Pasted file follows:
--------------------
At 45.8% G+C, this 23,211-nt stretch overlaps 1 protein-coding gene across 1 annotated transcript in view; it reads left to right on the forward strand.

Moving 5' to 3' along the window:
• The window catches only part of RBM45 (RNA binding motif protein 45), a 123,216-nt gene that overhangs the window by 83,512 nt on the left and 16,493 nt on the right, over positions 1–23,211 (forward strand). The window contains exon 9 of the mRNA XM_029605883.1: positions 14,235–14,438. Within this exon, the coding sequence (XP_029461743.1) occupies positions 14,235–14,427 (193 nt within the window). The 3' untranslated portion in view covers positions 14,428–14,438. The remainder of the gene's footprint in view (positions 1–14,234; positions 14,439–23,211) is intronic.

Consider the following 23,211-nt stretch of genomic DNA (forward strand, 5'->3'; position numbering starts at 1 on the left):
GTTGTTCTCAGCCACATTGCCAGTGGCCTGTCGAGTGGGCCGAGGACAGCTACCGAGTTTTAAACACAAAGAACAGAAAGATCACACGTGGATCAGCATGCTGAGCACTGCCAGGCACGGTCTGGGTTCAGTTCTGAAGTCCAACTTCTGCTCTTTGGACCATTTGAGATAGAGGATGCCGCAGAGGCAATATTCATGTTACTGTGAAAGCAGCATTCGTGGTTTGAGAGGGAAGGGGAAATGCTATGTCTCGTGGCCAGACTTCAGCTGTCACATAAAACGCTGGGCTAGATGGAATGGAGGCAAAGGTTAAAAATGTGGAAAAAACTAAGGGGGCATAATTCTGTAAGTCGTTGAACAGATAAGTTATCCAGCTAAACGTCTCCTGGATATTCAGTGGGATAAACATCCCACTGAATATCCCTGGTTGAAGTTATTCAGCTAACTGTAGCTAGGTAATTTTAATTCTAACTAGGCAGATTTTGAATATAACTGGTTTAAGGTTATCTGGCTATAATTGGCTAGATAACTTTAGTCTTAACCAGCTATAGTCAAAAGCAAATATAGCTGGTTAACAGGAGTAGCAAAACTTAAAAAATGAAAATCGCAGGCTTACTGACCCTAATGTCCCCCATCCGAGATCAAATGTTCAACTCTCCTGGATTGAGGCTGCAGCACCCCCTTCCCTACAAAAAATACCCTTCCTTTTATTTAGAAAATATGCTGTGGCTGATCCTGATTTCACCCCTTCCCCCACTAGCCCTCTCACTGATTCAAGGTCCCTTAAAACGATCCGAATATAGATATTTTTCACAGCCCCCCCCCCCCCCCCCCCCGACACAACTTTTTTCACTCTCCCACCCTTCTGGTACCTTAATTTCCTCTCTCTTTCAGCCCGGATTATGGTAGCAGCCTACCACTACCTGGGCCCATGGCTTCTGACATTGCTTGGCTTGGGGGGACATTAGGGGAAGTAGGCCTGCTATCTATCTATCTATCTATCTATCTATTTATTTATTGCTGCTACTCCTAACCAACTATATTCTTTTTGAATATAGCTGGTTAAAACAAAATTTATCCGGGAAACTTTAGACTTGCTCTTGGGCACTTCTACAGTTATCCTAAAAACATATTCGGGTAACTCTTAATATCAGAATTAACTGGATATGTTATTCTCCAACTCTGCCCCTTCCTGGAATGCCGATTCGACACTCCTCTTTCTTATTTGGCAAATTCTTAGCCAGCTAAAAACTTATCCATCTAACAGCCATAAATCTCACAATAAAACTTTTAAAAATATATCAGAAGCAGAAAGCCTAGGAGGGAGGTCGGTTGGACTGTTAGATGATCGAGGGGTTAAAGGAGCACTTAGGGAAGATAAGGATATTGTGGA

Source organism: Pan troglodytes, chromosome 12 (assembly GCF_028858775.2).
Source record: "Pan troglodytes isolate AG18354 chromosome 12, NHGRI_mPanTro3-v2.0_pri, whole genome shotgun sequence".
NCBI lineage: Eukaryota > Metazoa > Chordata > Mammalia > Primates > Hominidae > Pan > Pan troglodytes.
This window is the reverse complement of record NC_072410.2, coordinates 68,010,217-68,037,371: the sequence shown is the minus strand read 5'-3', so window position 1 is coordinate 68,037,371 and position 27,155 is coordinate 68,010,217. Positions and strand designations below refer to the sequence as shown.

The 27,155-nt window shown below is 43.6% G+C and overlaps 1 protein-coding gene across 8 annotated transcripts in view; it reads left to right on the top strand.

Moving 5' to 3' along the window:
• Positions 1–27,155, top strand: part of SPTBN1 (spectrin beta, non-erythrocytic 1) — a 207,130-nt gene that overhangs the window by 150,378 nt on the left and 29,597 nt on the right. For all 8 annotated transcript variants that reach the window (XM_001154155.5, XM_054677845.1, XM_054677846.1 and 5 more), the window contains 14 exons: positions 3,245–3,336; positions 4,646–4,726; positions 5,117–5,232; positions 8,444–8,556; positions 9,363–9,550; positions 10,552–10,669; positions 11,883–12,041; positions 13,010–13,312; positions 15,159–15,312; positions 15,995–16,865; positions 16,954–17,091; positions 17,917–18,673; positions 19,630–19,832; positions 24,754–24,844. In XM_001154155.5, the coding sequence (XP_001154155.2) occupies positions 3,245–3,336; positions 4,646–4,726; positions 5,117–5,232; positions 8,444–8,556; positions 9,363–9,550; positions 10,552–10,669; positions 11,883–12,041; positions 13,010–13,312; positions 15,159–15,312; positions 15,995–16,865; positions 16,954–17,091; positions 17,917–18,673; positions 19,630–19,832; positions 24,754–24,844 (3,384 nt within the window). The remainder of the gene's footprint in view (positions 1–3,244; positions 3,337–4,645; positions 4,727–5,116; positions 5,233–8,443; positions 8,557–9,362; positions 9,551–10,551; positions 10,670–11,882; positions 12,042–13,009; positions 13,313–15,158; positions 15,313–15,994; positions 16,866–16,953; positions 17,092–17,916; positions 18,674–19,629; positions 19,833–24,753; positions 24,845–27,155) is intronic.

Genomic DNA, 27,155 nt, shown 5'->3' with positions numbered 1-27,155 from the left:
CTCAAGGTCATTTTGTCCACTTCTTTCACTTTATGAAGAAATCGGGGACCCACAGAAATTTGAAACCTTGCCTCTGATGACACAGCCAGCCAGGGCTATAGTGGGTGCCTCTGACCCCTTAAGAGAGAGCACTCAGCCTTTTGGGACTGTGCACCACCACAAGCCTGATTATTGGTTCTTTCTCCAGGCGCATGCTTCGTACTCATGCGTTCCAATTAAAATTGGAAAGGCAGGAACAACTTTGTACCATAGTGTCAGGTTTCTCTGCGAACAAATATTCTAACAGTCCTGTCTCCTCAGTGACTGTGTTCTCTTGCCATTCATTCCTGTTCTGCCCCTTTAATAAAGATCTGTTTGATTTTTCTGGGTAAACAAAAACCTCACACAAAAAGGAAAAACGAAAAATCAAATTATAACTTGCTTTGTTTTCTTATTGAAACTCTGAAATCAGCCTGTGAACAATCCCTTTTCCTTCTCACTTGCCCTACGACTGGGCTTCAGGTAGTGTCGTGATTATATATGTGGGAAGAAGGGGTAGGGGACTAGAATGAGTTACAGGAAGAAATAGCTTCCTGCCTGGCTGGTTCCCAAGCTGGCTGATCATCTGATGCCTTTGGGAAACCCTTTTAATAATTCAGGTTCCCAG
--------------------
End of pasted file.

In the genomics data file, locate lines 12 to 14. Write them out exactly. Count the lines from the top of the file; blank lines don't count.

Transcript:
• Positions 1–27,155, top strand: part of SPTBN1 (spectrin beta, non-erythrocytic 1) — a 207,130-nt gene that overhangs the window by 150,378 nt on the left and 29,597 nt on the right. For all 8 annotated transcript variants that reach the window (XM_001154155.5, XM_054677845.1, XM_054677846.1 and 5 more), the window contains 14 exons: positions 3,245–3,336; positions 4,646–4,726; positions 5,117–5,232; positions 8,444–8,556; positions 9,363–9,550; positions 10,552–10,669; positions 11,883–12,041; positions 13,010–13,312; positions 15,159–15,312; positions 15,995–16,865; positions 16,954–17,091; positions 17,917–18,673; positions 19,630–19,832; positions 24,754–24,844. In XM_001154155.5, the coding sequence (XP_001154155.2) occupies positions 3,245–3,336; positions 4,646–4,726; positions 5,117–5,232; positions 8,444–8,556; positions 9,363–9,550; positions 10,552–10,669; positions 11,883–12,041; positions 13,010–13,312; positions 15,159–15,312; positions 15,995–16,865; positions 16,954–17,091; positions 17,917–18,673; positions 19,630–19,832; positions 24,754–24,844 (3,384 nt within the window). The remainder of the gene's footprint in view (positions 1–3,244; positions 3,337–4,645; positions 4,727–5,116; positions 5,233–8,443; positions 8,557–9,362; positions 9,551–10,551; positions 10,670–11,882; positions 12,042–13,009; positions 13,313–15,158; positions 15,313–15,994; positions 16,866–16,953; positions 17,092–17,916; positions 18,674–19,629; positions 19,833–24,753; positions 24,845–27,155) is intronic.

Genomic DNA, 27,155 nt, shown 5'->3' with positions numbered 1-27,155 from the left:
CTCAAGGTCATTTTGTCCACTTCTTTCACTTTATGAAGAAATCGGGGACCCACAGAAATTTGAAACCTTGCCTCTGATGACACAGCCAGCCAGGGCTATAGTGGGTGCCTCTGACCCCTTAAGAGAGAGCACTCAGCCTTTTGGGACTGTGCACCACCACAAGCCTGATTATTGGTTCTTTCTCCAGGCGCATGCTTCGTACTCATGCGTTCCAATTAAAATTGGAAAGGCAGGAACAACTTTGTACCATAGTGTCAGGTTTCTCTGCGAACAAATATTCTAACAGTCCTGTCTCCTCAGTGACTGTGTTCTCTTGCCATTCATTCCTGTTCTGCCCCTTTAATAAAGATCTGTTTGATTTTTCTGGGTAAACAAAAACCTCACACAAAAAGGAAAAACGAAAAATCAAATTATAACTTGCTTTGTTTTCTTATTGAAACTCTGAAATCAGCCTGTGAACAATCCCTTTTCCTTCTCACTTGCCCTACGACTGGGCTTCAGGTAGTGTCGTGATTATATATGTGGGAAGAAGGGGTAGGGGACTAGAATGAGTTACAGGAAGAAATAGCTTCCTGCCTGGCTGGTTCCCAAGCTGGCTGATCATCTGATGCCTTTGGGAAACCCTTTTAATAATTCAGGTTCCCAG